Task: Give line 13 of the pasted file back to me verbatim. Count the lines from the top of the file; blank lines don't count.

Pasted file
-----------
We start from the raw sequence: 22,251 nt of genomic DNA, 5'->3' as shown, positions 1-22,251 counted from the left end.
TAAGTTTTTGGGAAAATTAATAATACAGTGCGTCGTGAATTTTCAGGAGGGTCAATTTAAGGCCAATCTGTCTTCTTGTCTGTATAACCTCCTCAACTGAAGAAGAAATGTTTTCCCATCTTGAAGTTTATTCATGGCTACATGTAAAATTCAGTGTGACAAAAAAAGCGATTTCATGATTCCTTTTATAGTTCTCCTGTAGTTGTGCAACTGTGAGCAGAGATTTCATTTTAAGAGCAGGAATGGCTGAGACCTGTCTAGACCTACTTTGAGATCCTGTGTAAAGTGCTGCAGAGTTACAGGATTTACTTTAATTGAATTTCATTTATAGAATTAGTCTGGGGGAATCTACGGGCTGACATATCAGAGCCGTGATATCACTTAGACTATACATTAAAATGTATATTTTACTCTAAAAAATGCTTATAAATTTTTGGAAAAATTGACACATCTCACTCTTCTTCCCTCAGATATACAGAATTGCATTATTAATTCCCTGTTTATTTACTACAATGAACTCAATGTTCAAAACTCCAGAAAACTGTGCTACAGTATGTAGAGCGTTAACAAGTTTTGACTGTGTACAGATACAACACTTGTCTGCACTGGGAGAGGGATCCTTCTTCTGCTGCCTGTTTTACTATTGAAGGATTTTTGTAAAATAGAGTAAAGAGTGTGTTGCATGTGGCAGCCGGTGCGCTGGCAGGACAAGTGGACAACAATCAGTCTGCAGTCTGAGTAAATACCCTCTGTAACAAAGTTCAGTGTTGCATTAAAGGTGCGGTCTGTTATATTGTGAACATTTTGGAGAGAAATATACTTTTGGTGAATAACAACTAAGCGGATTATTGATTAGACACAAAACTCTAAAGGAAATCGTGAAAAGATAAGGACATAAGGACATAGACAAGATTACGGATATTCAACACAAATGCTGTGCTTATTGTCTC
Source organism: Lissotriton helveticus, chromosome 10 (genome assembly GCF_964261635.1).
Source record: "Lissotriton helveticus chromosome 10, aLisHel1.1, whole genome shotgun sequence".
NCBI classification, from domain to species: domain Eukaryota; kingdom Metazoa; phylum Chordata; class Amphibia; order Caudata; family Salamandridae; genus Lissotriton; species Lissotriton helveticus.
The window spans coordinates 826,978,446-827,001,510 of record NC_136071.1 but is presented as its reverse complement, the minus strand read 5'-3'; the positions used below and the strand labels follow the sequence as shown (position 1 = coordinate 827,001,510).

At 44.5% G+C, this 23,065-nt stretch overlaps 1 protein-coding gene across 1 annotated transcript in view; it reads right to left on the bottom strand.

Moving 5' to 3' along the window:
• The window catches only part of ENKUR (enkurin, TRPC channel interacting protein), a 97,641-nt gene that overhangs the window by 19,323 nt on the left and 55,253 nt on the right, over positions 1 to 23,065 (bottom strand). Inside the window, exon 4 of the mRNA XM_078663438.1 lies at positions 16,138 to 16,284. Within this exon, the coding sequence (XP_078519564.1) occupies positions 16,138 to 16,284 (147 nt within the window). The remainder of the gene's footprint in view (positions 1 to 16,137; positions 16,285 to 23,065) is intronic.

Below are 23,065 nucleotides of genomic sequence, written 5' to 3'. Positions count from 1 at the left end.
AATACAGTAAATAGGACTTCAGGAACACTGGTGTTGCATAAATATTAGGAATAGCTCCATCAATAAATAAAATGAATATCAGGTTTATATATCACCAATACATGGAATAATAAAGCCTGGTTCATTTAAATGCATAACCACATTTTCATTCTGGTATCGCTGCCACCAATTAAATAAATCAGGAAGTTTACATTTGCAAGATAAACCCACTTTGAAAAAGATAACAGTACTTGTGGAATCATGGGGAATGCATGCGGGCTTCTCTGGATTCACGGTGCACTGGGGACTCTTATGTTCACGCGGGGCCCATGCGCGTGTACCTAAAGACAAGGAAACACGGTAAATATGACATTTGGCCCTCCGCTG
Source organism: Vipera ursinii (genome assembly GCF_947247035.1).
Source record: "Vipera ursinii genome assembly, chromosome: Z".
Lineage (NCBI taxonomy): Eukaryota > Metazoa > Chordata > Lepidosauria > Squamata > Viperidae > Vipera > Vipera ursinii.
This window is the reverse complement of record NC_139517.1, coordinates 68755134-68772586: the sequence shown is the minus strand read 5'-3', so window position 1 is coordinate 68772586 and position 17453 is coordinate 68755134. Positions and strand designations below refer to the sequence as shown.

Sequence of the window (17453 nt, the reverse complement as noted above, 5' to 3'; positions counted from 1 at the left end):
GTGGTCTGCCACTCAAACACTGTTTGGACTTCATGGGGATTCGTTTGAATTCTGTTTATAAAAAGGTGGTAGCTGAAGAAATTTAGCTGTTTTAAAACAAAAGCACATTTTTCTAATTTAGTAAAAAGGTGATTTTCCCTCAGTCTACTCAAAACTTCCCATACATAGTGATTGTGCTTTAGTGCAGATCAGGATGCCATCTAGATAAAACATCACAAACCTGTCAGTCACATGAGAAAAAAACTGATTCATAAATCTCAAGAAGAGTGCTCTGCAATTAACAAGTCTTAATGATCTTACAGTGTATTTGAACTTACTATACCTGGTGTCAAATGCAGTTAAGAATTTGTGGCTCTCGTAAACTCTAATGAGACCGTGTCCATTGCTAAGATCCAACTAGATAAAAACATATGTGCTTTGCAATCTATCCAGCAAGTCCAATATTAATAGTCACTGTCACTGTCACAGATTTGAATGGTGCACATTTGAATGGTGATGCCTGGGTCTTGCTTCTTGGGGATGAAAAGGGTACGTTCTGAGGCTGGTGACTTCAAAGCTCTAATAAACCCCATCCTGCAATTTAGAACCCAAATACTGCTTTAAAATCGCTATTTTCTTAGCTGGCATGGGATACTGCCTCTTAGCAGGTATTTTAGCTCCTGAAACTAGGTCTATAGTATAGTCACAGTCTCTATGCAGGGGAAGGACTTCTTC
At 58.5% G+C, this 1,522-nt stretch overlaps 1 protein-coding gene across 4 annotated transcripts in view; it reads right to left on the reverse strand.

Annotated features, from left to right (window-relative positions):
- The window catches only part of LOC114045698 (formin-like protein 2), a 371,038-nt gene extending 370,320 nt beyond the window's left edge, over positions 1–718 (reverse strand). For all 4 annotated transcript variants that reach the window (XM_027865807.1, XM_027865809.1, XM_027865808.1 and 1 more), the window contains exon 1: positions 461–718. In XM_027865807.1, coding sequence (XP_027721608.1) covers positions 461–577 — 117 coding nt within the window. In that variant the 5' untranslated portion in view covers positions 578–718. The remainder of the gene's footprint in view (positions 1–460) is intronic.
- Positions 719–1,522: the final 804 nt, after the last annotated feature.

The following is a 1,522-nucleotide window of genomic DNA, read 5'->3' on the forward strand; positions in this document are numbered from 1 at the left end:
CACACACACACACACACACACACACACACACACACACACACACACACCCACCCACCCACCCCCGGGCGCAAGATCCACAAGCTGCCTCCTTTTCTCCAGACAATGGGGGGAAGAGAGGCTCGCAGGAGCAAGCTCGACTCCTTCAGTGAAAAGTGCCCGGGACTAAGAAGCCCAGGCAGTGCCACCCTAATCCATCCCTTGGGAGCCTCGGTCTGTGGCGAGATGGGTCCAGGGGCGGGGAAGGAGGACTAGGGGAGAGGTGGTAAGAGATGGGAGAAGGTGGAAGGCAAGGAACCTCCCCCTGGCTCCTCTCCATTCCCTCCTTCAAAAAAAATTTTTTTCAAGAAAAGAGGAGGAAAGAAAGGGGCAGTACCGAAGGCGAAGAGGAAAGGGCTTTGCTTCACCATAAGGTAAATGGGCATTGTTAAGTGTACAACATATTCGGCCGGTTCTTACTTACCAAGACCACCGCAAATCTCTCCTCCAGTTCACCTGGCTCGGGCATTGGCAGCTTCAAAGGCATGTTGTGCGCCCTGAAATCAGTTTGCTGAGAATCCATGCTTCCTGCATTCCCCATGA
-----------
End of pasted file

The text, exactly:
Source record: "Vipera ursinii genome assembly, chromosome: Z".